Here there was a moment's interval of quiet, for the squire was slightly deaf, and, moreover, regarded her as a little pert girl, not to be encouraged, while Captain Keith was resigned to the implied homage of the adorer of his cross; so that, though the buzz of talk and the clatter of knives and forks roared louder than it had ever seemed to do since she had been a child, listening from the outside, the immediate sense of hurry and confusion, and the impossibility of seeing or hearing anything plainly, began to diminish. She could not think, but she began to wonder whether any one knew what had happened; and, above all, she perfectly dreaded the quiet sting of her neighbour's word and eye, in this consummation of his victory. If he glanced at her, she knew she could not bear it; and if he never spoke to her at all, it would be marked reprehension, which would be far better than sarcasm. He was evidently conscious of her presence; for when, in her insatiable thirst, she had drained her own supply of water, she found the little bottle quietly exchanged for that before him. It was far on in the dinner before Emily's attention was claimed by the gentleman on her other hand, and then there was a space of silence before Captain Keith almost made Rachel start, by saying-

"This has come about far more painfully than could have been expected."

"I thought you would have triumphed," she said.

"No, indeed. I feel accountable for the introduction that my sister brought upon you."

"It was no fault of hers," said Rachel, sadly.

"I wish I could feel it so."

"That was a mere chance. The rest was my own doing."

"Aided and abetted by more than one looker-on."

"No. It is I who am accountable," she said, repeating Mr. Grey's words.

"You accept the whole?"

It was his usual, cool, dry tone; but as she replied, "I must," she involuntarily looked up, with a glance of entreaty to be spared, and she met those dark, grey, heavy-lidded eyes fixed on her with so much concern as almost to unnerve her.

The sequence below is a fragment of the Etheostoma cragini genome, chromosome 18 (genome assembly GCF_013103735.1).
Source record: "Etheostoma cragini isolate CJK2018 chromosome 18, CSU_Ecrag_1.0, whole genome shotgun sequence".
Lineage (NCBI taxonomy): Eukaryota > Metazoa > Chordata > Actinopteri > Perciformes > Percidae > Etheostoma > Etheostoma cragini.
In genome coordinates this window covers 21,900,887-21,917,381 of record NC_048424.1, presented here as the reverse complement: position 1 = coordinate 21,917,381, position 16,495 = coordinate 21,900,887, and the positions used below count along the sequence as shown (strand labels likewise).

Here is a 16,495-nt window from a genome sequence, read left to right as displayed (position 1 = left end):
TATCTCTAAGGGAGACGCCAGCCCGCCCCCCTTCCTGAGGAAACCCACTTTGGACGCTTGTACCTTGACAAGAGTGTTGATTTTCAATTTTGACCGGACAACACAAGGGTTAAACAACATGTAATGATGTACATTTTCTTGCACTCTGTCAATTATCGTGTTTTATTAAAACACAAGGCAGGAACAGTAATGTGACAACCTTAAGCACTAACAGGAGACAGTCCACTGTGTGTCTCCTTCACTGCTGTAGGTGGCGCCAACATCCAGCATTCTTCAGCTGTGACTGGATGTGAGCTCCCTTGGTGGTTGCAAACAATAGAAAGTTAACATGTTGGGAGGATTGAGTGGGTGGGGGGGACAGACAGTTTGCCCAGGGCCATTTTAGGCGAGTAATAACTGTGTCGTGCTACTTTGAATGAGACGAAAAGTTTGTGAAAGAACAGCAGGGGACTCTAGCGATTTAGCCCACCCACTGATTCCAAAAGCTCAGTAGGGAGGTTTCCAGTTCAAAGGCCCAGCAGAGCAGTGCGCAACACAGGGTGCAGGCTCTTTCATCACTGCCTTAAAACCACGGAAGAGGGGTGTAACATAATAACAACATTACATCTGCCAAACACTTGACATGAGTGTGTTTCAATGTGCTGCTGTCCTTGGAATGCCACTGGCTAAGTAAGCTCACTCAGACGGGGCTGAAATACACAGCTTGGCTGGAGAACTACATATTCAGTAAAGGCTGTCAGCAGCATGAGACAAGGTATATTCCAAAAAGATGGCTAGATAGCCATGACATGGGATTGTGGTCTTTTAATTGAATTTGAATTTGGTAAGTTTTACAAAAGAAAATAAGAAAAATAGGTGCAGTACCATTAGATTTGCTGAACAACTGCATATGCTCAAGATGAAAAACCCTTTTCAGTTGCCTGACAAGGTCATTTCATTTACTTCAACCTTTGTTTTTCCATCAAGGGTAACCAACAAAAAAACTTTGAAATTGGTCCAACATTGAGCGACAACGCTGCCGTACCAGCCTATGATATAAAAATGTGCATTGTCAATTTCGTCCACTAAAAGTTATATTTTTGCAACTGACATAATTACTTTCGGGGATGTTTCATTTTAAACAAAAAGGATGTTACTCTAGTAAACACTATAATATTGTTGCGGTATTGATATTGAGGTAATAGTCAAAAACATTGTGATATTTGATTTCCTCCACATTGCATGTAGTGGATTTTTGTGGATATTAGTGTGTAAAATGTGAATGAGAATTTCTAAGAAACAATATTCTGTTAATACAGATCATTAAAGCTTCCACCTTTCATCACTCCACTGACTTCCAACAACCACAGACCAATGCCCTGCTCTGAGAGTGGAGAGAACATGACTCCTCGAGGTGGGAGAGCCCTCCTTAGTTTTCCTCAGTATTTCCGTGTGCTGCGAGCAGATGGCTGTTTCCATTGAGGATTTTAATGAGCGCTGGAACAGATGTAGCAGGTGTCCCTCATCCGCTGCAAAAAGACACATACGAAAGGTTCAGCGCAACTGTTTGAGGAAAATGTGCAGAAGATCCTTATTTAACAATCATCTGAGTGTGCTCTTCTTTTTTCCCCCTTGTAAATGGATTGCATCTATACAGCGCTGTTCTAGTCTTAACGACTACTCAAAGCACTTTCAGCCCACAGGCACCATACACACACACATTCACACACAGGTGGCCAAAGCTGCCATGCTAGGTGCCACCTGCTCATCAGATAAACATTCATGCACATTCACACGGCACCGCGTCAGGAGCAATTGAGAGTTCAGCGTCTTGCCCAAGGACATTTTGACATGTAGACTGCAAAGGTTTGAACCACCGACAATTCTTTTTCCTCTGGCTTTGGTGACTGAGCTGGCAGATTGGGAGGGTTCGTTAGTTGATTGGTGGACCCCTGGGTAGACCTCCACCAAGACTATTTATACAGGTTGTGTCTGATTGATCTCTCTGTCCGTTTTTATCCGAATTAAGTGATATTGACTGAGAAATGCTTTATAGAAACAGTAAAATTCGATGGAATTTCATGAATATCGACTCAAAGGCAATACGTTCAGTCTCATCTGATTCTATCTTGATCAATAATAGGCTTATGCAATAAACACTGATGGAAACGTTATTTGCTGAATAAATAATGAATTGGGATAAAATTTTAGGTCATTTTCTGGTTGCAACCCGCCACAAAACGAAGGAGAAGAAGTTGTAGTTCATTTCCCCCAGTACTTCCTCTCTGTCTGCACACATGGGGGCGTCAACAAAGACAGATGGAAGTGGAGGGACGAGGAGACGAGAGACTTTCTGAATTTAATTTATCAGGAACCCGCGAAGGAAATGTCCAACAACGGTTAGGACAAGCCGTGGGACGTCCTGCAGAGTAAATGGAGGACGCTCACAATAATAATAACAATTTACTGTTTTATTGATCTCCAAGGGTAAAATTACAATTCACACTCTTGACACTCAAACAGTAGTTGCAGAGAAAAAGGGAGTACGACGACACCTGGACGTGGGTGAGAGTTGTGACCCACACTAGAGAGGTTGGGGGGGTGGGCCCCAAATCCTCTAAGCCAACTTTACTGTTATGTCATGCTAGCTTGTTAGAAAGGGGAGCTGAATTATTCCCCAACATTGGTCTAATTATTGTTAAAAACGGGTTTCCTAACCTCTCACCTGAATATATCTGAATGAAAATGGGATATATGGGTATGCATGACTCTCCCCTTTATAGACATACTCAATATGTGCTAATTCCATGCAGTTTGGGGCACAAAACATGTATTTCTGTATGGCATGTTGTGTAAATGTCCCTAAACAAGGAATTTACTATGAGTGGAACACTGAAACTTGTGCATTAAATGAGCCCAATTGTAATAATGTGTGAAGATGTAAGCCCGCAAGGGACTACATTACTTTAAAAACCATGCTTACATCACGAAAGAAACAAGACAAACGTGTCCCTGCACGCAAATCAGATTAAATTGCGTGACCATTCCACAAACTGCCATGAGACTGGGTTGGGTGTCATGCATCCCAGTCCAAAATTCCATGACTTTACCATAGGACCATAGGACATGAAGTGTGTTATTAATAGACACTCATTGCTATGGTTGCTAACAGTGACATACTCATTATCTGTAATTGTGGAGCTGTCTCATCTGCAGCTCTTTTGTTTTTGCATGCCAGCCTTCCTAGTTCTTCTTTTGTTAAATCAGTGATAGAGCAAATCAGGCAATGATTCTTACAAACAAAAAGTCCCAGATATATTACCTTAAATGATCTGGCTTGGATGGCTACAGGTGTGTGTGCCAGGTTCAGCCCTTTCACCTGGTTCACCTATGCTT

"You cannot," he answered; "every bystander must rue the apathy that let you be so cruelly deceived, for want of exertion on their part."

"Nay," she said; "you tried to open my eyes. I think this would have come worse, but for this morning's stroke."

"Thank you," he said, earnestly.

"I daresay you know more than I have been able to understand," she presently added; "it is like being in the middle of an explosion, without knowing what stands or falls."

"And lobster salad as an aggravation!" said he, as the dish successively persecuted them. "This dinner is hard on you."

"Very; but my mother would have been unhappy if I had stayed away. It is the leaving the poor child that grieves me. She is in a fearful state, between sore throat, starvation, and blows."

The picture of the effect of the blows coming before Rachel at that moment, perilled her ability even to sit through the dinner; but her companion saw the suddening whitening of her cheek, and by a dexterous signal at once caused her glass to be filled. Habit was framing her lips to say something about never drinking wine; but somehow she felt a certain compulsion in his look, and her compliance restored her. She returned to the subject, saying, "But it was only the woman that was cruel."

"She had not her Sepoy face for nothing."

"Did I hear that Miss Williams knew her?"

"Yes, it seems she was a maid who had once been very cruel to little Rose Williams. The Colonel seems to think the discovery may have important consequences. I hardly know how."

This conversation sent Rachel out of the dining-room more like herself than she had entered it; but she ran upstairs at once to Lovedy, and remained with her till disinterred by the desperate Grace, who could not see three people talking together without blushing with indignation at the construction they were certainly putting on her sister's scarlet cheeks and absence from the drawing-room. With all Grace's efforts, however, she could not bring her truant back before the gentlemen had come in. Captain Keith had seen their entrance, and soon came up to Rachel.

"How is your patient?" he asked.

"She is very ill; and the worst of it is, that it seems such agony to her to attempt to swallow."

"Have you had advice for her?"

"No; I have often treated colds, and I thought this a case, aggravated by that wicked treatment."

"Have you looked into her mouth?"